the DNS root for name resolution (eg .home in homenet) or something
   else altogether.

   This switch practice is not explicitly documented anywhere.  Indeed,
   the full semantics of domain names isn't really documented anywhere
   either, although [Ed Lewis domain-names draft] is a current attempt
   to catalog the precedents.

   [RFC6761] defines ways to reserve domain names and is now used to
   augment the technical exemption made in [RFC2860] (IETF-ICANN MoU):

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      "Note that (a) assignments of domain names for technical uses
      (such as domain names for inverse DNS lookup), (b) assignments of
      specialized address blocks (such as multicast or anycast blocks),
      and (c) experimental assignments are not considered to be policy
      issues, and shall remain subject to the provisions of this
      Section 4."

   The discussions in the DNSOP WG and the IETF Last Call processes
   about the .onion registration in the Special Use Domain Names
   registry (1,200 messages) have made it apparent that clarity about if
   and how to treat this "protocol switching" practice would help a lot
   in deciding the merit of future similar applications.  One possible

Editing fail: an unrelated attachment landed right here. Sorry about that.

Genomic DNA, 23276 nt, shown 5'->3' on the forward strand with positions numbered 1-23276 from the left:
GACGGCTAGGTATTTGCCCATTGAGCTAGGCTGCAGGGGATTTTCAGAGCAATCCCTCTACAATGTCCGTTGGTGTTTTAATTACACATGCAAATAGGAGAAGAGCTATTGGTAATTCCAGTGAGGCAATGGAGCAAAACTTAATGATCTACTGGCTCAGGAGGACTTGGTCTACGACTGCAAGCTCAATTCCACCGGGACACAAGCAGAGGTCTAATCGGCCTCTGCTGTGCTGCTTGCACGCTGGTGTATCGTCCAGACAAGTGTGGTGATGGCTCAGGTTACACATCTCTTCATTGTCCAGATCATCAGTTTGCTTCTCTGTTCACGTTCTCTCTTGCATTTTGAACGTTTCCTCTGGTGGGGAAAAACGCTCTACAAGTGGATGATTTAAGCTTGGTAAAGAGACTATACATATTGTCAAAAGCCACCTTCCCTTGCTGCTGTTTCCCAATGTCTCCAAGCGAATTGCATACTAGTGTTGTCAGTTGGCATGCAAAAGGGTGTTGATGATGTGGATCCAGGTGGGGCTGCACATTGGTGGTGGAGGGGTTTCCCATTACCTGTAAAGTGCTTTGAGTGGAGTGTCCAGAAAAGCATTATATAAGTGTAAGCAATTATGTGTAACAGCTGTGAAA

outcome of the discussion would be to decline to recognize such usage
   of domain names in the architecture, another one is to formalize it
   and understand better the issues that come with it.

3.  RFC6761

   In Section 5, [RFC6761] describes seven questions to be answered in
   order to provide clear guidance about how and why a particular domain
   name is special.  These seven questions can be broadly categorized as

   1.  impact on end-users;

   2.  impact on applications;

   3.  impact on name resolution APIs and libraries;

   4.  impact on recursive resolvers;

   5.  impact on authoritative DNS servers;

   6.  impact on DNS server operators;

   7.  impact on DNS registries and registrars.

   Answers to these seven questions provide guidance to the
   corresponding seven audiences on how to handle a special-use domain
   name once it has been reserved by inclusion in the Registry.
   However, they are inadequate for making the determination whether a
   particular domain name qualifies as being special in the first place.

   This memo proposes to categorize considerations related to switches
   in 3 categories: Architectural, Technical and Organizational.  This
   memo then lists a number of questions to drive the discussion.  The
   list of issues discussed here is non-exhaustive.

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4.  Architectural considerations

   The first thing to consider in this discussion is that not all names
   (or domain names) are par of the Domain Name System.  See [ID-lewis-
   domain-names] for an in-depth discussion on this topic.

   At the time of writing, three top-level domain names reserved by
   inclusion in the Registry are used by name resolution protocols other
   than the DNS: